Queen's Speech leaves significant gaps

Published on: 11/05/2022


On Tuesday 10 May, Prince Charles delivered the Queen’s Speech, outlining the Government’s aims and priorities for the parliamentary year ahead. This year, the speech contained a large focus on post covid and post Brexit economic stability, and proposals to tackling the rising cost of living. For employees and employers, however, there was little in terms of announcements or plans. Instead, the focus has been the omission of any reference to the planned Employment Bill.  

First announced in as part of the 2019 Queens Speech, the Employment Bill was tipped to tackle worsening protections for workers, leave entitlement for unpaid carers, the unpredictability of worker’s contracts, redundancy protections for maternity discrimination, and flexible working. With regards to the latter, in a post pandemic world it had been predicted that flexible working may well become the default in the absence of good reasoning not to from the employer.  

This surprising omission from the Queen’s Speech has caused a stir among employment commentators and Trade Union officials, wary that the proposed employment bill will be abandoned for good. It should be noted that it is now 5 years since the Taylor Review of Modern Working Practices, an independent report that confirmed the UK’s need to modernise its approach to Labour. Furthermore, that this exclusion comes after the large-scale dismissals by P&O has only added to the sense of anxiety amongst work forces; however, the Department for Transport has stated the new Harbours Bill and Seafarer’ Remuneration Bill will go some-way to tackling operational loopholes used by firms working in and out of UK ports.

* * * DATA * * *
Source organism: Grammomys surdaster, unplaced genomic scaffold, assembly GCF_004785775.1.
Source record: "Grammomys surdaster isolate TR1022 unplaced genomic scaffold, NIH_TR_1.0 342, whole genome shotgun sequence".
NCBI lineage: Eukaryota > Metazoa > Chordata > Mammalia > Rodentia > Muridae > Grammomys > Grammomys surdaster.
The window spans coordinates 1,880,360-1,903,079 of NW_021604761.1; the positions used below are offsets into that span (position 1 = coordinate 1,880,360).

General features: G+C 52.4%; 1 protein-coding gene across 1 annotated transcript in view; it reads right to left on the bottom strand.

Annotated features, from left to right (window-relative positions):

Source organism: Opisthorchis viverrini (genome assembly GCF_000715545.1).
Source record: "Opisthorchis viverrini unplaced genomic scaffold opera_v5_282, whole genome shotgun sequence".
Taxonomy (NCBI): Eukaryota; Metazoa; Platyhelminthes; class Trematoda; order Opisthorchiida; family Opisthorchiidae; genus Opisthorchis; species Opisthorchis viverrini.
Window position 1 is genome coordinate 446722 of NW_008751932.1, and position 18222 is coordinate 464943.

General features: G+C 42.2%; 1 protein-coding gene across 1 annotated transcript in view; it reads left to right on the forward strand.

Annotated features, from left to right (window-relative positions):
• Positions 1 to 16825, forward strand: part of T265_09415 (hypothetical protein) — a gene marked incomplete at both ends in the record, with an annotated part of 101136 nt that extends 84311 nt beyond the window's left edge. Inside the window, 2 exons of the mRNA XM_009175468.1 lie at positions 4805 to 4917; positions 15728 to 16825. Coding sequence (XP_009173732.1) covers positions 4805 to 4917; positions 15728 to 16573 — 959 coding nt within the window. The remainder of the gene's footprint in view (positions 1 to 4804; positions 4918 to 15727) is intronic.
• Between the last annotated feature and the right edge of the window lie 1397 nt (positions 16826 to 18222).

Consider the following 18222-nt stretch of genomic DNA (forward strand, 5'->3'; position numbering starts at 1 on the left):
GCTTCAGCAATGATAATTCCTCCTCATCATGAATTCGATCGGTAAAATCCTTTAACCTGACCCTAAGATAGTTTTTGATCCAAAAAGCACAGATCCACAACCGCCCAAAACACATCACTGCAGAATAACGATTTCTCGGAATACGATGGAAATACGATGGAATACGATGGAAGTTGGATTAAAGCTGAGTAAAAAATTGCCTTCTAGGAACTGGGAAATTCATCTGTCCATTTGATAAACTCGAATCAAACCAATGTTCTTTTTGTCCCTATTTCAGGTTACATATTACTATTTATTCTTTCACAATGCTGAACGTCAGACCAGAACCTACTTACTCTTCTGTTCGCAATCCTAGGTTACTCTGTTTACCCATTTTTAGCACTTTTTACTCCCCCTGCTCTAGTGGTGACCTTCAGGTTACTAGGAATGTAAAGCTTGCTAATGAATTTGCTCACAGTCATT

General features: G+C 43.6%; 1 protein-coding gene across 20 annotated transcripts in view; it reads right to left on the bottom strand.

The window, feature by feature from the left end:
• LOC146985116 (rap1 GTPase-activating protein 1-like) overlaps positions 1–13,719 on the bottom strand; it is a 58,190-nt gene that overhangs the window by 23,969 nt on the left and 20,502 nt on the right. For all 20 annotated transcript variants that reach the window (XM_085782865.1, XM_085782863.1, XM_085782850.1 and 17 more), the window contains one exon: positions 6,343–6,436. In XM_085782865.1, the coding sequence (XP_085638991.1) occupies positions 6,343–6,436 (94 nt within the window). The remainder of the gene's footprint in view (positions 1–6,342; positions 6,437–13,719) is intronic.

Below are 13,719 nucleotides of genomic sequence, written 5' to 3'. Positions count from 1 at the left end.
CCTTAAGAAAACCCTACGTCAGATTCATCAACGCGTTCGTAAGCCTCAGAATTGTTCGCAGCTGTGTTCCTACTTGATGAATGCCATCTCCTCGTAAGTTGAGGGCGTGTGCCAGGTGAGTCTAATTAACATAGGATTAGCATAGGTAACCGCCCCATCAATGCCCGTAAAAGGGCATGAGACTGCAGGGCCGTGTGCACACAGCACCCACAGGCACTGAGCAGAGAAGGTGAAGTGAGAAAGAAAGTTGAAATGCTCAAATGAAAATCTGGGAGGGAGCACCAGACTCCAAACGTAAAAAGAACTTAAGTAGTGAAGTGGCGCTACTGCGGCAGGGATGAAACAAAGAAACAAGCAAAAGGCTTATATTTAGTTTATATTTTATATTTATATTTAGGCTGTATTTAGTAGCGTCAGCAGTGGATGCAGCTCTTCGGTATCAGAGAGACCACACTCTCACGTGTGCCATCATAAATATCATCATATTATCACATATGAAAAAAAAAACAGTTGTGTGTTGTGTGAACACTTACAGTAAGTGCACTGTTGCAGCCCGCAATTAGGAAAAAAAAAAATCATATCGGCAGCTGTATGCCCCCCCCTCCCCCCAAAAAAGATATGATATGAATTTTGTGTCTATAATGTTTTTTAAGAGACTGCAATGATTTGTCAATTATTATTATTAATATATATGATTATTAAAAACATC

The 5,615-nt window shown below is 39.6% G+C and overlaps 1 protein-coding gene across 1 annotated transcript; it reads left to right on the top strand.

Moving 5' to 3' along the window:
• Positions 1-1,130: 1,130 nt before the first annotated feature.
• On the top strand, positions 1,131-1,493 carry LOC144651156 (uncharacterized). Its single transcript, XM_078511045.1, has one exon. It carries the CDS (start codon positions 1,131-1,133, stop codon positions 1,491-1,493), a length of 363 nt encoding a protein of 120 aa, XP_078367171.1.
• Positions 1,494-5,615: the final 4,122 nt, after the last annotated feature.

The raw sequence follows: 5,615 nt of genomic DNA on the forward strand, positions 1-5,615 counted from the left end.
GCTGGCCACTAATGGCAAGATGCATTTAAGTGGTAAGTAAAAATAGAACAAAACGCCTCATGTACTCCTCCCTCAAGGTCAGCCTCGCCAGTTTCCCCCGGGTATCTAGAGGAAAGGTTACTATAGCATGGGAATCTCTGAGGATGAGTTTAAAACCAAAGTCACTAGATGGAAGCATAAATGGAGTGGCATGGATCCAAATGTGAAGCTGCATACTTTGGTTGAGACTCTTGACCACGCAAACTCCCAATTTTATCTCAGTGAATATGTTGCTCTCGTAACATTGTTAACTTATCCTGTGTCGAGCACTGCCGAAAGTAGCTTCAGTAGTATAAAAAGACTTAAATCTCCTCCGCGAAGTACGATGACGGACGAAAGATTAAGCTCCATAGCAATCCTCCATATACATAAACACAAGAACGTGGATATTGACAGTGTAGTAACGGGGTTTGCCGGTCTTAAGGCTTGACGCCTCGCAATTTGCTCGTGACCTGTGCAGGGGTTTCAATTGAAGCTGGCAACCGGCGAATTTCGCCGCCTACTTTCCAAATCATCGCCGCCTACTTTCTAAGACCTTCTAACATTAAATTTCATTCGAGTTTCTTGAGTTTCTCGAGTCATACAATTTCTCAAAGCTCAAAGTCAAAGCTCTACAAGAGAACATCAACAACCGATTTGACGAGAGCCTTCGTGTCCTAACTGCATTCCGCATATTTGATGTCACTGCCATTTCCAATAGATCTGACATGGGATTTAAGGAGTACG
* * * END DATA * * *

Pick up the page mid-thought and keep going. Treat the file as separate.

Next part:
Whilst the Employment Bill was not mentioned, the new Data Reform Bill was. We expect many employers are still only just getting to grips with the GDPR. The government has promised the new bill will reduce, what they call, the 'excessive paperwork' caused by the European Legislation. We do not expect wholesale changes are likely as the UK has only recently been granted an adequacy decision by the EU allowing a free flow of data between the states as long as the EU’s high data protection standards are met.

We can expect however that the ICO will be given increased powers to act against data breaches or breaches of data rules. With the volume of employee data continually on the rise as workplaces modernise and many continue to work from home, it continues to be crucial for companies to stay on top of their data protection obligations; obligations that may soon change.


This information is for guidance purposes only and should not be regarded as a substitute for taking professional and legal advice. Please refer to the full General Notices on our website.